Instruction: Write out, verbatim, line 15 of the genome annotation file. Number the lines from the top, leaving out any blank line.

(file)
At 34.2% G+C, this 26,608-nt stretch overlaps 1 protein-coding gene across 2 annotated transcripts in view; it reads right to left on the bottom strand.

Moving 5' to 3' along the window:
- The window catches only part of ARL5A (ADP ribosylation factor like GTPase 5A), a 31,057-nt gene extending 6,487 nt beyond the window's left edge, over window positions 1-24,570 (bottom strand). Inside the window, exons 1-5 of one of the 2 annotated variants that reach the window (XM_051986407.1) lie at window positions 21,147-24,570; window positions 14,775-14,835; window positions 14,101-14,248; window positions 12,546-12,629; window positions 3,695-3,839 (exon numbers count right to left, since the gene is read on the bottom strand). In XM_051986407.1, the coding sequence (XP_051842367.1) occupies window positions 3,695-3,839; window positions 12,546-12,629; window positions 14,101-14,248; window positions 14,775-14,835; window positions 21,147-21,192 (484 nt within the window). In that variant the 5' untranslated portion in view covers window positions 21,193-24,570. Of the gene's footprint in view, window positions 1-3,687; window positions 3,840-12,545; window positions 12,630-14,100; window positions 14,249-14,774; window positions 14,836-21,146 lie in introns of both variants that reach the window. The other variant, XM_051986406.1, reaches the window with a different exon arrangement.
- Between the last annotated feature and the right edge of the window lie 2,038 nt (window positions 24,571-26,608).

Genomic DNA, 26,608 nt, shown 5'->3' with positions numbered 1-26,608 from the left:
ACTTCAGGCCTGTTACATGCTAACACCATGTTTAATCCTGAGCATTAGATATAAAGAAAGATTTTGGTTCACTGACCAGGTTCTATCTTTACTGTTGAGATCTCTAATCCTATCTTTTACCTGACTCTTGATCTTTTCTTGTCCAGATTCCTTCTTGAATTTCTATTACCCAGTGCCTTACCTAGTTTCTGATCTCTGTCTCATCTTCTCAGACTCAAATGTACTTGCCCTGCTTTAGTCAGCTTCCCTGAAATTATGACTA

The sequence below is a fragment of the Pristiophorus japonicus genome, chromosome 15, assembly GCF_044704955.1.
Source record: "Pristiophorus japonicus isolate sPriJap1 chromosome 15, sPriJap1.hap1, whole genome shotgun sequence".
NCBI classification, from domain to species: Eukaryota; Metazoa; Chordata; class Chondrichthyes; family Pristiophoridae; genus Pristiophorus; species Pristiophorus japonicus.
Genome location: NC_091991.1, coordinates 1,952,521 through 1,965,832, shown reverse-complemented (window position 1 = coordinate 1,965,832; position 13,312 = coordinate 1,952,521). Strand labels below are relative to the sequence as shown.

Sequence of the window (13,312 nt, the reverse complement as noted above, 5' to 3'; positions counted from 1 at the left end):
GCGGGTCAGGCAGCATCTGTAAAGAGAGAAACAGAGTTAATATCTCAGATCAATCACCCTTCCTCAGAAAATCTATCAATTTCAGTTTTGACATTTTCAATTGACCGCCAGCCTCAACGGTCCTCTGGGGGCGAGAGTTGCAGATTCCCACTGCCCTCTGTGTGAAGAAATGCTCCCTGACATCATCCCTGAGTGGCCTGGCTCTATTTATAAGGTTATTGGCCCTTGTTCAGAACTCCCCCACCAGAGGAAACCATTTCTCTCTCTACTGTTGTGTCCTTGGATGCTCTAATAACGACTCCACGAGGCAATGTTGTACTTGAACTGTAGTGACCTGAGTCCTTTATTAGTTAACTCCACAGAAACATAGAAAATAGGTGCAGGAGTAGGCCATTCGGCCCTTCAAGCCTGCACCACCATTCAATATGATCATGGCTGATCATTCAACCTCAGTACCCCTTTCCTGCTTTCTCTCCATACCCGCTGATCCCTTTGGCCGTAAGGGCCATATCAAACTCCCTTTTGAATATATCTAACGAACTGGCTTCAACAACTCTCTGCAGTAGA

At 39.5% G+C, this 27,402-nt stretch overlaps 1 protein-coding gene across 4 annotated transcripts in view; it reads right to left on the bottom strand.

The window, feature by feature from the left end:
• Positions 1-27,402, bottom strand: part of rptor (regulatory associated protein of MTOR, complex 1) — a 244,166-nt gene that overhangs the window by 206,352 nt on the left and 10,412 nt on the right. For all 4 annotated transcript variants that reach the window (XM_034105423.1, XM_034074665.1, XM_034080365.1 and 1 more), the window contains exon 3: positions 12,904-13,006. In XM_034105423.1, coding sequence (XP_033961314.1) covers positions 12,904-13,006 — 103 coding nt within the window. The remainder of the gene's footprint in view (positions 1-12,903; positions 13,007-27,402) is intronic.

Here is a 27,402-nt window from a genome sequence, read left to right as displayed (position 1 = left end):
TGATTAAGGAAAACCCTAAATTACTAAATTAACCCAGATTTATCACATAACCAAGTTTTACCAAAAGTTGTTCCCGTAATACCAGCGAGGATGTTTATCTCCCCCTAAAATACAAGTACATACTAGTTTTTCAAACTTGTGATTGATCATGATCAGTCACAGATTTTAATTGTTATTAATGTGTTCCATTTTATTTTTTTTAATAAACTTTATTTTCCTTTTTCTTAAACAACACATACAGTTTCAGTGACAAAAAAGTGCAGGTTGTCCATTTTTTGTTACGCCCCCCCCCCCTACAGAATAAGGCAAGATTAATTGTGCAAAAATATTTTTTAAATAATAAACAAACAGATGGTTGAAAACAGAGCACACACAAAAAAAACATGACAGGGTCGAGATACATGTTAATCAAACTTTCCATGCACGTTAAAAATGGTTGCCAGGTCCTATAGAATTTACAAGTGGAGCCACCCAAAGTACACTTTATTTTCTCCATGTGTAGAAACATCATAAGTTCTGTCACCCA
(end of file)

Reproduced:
• Positions 1-27,402, bottom strand: part of rptor (regulatory associated protein of MTOR, complex 1) — a 244,166-nt gene that overhangs the window by 206,352 nt on the left and 10,412 nt on the right. For all 4 annotated transcript variants that reach the window (XM_034105423.1, XM_034074665.1, XM_034080365.1 and 1 more), the window contains exon 3: positions 12,904-13,006. In XM_034105423.1, coding sequence (XP_033961314.1) covers positions 12,904-13,006 — 103 coding nt within the window. The remainder of the gene's footprint in view (positions 1-12,903; positions 13,007-27,402) is intronic.